In my career so far i have done pretty much every approach to persist and read data into and from a database, SQL commands/parameters, stored procedures, views, datasets, data tables and database first, code first and dynamic style modelling using an ORM. I have had several Twitter conversations with @JohnnoNolan and @FranHoey around the potential for a dying breed of developers who can write and understand SQL. I have also spoken to people I have worked with about cracking open the Profiler and seeing what their LINQ or similar is actually doing.

Mapping database fields and values to POCOs is great and can allow middle-ware and UI development to be done without having a dependency on a particular data source. However if this source is from a database, are these queries performing as well as they could? Are you going to incur the wrath of a DBA somewhere?

At the end of the days tools are brilliant, but it is useful to know the basics, then you can extend what the tools are giving you. You can also help solve that tricky bug and gain the plaudits of your ever so grateful colleagues!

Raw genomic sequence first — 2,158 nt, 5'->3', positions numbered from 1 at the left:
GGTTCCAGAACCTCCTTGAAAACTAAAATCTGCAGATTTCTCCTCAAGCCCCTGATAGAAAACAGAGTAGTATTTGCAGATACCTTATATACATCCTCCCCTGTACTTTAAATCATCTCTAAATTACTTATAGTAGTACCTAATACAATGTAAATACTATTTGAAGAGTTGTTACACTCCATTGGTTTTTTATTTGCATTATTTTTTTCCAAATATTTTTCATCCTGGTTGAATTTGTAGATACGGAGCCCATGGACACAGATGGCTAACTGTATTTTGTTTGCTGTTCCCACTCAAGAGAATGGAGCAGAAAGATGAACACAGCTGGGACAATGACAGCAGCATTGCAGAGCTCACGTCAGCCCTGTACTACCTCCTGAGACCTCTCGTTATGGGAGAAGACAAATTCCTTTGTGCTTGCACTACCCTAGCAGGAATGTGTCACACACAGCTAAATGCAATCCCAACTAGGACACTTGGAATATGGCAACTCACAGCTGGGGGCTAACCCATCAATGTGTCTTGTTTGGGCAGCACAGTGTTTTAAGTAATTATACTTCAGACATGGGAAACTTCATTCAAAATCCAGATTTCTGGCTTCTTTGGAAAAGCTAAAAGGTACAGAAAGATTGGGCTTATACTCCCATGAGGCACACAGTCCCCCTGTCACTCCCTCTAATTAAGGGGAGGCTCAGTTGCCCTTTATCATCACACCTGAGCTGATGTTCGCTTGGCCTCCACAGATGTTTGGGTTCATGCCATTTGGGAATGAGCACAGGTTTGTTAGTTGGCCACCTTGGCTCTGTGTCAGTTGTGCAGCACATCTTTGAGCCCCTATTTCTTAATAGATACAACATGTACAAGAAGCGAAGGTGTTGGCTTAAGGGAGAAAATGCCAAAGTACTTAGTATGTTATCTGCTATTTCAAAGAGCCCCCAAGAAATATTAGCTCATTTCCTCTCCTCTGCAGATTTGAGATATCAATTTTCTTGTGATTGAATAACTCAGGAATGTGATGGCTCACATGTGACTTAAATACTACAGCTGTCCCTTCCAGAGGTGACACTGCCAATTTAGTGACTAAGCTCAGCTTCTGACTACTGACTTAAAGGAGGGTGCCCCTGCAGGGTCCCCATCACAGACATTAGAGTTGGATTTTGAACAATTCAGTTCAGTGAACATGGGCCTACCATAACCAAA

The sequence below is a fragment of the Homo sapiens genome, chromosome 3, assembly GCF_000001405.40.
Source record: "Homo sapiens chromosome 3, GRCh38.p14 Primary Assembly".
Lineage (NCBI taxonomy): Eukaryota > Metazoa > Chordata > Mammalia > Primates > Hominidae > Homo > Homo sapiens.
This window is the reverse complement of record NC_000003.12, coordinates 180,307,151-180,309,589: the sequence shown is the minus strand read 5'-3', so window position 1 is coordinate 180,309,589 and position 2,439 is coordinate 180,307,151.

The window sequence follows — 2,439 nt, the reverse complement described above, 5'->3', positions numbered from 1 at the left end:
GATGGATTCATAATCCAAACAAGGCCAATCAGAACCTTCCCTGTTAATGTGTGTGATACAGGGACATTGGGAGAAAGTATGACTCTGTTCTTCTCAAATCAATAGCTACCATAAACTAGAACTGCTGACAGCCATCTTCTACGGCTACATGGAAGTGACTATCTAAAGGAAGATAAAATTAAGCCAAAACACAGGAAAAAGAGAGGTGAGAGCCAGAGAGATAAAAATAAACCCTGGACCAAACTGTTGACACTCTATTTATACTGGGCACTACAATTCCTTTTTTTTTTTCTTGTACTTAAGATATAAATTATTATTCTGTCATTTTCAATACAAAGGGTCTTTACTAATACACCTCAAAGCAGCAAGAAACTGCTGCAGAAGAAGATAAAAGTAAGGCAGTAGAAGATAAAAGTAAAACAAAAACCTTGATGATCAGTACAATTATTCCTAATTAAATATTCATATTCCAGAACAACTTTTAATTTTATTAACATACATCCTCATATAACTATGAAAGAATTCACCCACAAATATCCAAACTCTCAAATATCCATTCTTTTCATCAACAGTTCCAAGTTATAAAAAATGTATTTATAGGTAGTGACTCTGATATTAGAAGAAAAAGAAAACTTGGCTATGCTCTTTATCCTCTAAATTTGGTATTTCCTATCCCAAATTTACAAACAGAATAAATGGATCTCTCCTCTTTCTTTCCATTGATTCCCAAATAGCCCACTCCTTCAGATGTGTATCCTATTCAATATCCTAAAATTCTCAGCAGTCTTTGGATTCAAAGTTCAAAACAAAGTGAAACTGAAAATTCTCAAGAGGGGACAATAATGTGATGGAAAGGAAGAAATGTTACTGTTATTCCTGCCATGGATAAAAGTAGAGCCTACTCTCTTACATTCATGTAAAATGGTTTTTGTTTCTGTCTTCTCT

Needing to know the basics – part 1

At present we are in a great era of tools and resources to help us as developers achieve the goals of our projects whether they are work based, private or for the hell of it. We have editors, IDEs, code pens, validators, browser add-ons, frameworks and boilerplate libraries at our disposal. They give us ways of speeding up development, making it more efficient and just get the “boring” stuff done for us.

However it wasn’t always this way, when I first started out as a fresh faced graduate seeking to earn a living as a developer I was using ASP (why is it called Classic ASP? ASP.NET is .NET, if I say ASP to someone i haven’t had anyone of them mistake what i am talking about for .NET). I was writing ASP using VBScript, supplementing that with HTML/CSS and JavaScript. All of this was going on in Notepad and Macromedia Dreamweaver, a local IIS 5 install and a whole lot of trial and error!